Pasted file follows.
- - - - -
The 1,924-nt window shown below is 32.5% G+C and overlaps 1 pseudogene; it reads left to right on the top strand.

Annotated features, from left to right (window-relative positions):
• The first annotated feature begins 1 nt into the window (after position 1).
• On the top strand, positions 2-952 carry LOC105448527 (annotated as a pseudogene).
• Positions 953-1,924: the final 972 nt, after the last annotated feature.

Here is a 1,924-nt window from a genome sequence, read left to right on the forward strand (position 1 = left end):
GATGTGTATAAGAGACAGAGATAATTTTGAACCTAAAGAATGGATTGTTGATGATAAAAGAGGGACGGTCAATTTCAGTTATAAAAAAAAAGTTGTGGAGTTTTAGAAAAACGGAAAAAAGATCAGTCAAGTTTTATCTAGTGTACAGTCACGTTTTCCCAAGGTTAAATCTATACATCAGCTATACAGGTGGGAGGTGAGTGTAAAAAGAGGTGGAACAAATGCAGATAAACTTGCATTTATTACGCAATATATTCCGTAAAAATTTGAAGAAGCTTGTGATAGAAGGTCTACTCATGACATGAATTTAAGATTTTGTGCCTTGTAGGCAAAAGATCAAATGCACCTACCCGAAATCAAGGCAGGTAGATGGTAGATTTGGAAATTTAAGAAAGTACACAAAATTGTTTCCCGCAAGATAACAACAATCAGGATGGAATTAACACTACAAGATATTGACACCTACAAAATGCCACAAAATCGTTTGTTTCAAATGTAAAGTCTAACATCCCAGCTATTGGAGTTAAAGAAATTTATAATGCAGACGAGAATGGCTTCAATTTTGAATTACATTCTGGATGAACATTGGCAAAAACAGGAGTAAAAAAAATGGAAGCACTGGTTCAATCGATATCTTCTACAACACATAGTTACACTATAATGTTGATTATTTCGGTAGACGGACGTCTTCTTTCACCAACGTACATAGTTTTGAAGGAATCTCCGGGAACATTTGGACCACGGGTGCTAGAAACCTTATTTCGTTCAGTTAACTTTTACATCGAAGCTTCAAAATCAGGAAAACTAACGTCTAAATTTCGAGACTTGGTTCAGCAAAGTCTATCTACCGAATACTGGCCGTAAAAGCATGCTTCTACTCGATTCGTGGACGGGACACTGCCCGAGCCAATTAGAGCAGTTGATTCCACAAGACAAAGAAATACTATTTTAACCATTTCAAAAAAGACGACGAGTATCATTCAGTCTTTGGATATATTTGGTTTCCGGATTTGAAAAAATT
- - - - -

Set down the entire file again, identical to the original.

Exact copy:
The 1,924-nt window shown below is 32.5% G+C and overlaps 1 pseudogene; it reads left to right on the top strand.

Annotated features, from left to right (window-relative positions):
• The first annotated feature begins 1 nt into the window (after position 1).
• On the top strand, positions 2-952 carry LOC105448527 (annotated as a pseudogene).
• Positions 953-1,924: the final 972 nt, after the last annotated feature.

Here is a 1,924-nt window from a genome sequence, read left to right on the forward strand (position 1 = left end):
GATGTGTATAAGAGACAGAGATAATTTTGAACCTAAAGAATGGATTGTTGATGATAAAAGAGGGACGGTCAATTTCAGTTATAAAAAAAAAGTTGTGGAGTTTTAGAAAAACGGAAAAAAGATCAGTCAAGTTTTATCTAGTGTACAGTCACGTTTTCCCAAGGTTAAATCTATACATCAGCTATACAGGTGGGAGGTGAGTGTAAAAAGAGGTGGAACAAATGCAGATAAACTTGCATTTATTACGCAATATATTCCGTAAAAATTTGAAGAAGCTTGTGATAGAAGGTCTACTCATGACATGAATTTAAGATTTTGTGCCTTGTAGGCAAAAGATCAAATGCACCTACCCGAAATCAAGGCAGGTAGATGGTAGATTTGGAAATTTAAGAAAGTACACAAAATTGTTTCCCGCAAGATAACAACAATCAGGATGGAATTAACACTACAAGATATTGACACCTACAAAATGCCACAAAATCGTTTGTTTCAAATGTAAAGTCTAACATCCCAGCTATTGGAGTTAAAGAAATTTATAATGCAGACGAGAATGGCTTCAATTTTGAATTACATTCTGGATGAACATTGGCAAAAACAGGAGTAAAAAAAATGGAAGCACTGGTTCAATCGATATCTTCTACAACACATAGTTACACTATAATGTTGATTATTTCGGTAGACGGACGTCTTCTTTCACCAACGTACATAGTTTTGAAGGAATCTCCGGGAACATTTGGACCACGGGTGCTAGAAACCTTATTTCGTTCAGTTAACTTTTACATCGAAGCTTCAAAATCAGGAAAACTAACGTCTAAATTTCGAGACTTGGTTCAGCAAAGTCTATCTACCGAATACTGGCCGTAAAAGCATGCTTCTACTCGATTCGTGGACGGGACACTGCCCGAGCCAATTAGAGCAGTTGATTCCACAAGACAAAGAAATACTATTTTAACCATTTCAAAAAAGACGACGAGTATCATTCAGTCTTTGGATATATTTGGTTTCCGGATTTGAAAAAATT